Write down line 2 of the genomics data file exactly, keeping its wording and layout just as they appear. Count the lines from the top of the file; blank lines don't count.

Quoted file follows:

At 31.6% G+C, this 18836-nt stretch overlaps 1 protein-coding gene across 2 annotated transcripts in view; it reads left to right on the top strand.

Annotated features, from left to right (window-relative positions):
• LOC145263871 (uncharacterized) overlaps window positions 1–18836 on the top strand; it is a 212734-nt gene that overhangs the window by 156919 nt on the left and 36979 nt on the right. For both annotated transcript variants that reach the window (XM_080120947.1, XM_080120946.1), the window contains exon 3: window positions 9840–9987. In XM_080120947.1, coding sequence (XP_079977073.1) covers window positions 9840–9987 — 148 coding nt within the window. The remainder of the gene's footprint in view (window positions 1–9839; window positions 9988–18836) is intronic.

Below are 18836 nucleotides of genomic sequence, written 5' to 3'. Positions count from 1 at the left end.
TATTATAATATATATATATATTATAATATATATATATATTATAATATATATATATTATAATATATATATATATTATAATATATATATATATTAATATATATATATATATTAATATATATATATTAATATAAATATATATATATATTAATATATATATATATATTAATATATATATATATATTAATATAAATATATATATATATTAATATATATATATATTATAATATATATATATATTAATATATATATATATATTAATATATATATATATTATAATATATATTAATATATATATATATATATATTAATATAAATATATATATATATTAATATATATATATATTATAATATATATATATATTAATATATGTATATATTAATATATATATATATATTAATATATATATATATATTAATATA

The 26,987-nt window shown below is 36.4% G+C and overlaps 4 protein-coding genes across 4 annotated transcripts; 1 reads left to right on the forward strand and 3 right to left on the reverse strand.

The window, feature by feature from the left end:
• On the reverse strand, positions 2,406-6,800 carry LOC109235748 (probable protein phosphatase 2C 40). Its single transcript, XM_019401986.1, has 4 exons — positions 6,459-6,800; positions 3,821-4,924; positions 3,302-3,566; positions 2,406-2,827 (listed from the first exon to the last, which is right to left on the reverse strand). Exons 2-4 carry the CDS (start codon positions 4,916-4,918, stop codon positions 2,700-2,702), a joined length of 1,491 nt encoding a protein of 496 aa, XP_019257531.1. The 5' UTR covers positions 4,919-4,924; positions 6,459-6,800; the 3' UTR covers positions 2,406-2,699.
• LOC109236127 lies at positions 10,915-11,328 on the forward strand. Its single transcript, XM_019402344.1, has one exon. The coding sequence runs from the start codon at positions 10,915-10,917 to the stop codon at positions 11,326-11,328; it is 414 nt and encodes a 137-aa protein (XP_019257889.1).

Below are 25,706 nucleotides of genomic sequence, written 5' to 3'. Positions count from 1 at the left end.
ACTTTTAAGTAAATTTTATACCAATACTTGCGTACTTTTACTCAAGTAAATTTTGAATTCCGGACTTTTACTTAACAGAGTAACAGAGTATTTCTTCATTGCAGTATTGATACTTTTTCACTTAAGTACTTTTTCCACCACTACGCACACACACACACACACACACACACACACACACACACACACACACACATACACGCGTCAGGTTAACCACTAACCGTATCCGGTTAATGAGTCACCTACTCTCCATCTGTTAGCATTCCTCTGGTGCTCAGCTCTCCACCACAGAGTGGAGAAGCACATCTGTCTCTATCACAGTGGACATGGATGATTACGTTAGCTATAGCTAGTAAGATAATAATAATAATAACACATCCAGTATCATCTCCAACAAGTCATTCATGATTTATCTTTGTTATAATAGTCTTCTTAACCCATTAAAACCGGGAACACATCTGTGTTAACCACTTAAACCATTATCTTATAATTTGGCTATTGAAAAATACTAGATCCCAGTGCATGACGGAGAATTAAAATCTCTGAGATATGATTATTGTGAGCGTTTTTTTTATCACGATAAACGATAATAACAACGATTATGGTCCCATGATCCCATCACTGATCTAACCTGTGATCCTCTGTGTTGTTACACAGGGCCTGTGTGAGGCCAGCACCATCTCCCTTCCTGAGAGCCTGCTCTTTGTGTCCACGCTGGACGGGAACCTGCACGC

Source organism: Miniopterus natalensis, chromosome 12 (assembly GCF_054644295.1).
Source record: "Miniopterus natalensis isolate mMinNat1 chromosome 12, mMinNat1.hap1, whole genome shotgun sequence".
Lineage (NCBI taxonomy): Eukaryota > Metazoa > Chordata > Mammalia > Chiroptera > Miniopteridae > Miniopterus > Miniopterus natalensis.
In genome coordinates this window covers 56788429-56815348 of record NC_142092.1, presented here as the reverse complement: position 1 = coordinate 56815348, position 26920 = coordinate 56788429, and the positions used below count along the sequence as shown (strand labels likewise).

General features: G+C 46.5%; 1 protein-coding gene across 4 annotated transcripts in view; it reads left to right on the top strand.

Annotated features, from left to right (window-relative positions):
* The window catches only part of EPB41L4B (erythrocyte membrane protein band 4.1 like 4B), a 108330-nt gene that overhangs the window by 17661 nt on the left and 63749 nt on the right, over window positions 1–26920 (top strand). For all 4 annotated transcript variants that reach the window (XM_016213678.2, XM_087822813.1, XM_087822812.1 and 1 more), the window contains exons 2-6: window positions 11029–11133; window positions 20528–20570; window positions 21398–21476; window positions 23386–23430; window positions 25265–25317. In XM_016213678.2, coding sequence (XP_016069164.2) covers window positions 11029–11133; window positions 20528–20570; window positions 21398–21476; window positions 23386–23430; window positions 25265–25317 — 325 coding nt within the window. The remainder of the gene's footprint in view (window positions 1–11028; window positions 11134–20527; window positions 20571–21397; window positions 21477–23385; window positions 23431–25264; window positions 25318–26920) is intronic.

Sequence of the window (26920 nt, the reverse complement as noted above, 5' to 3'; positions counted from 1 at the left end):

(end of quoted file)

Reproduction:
Annotated features, from left to right (window-relative positions):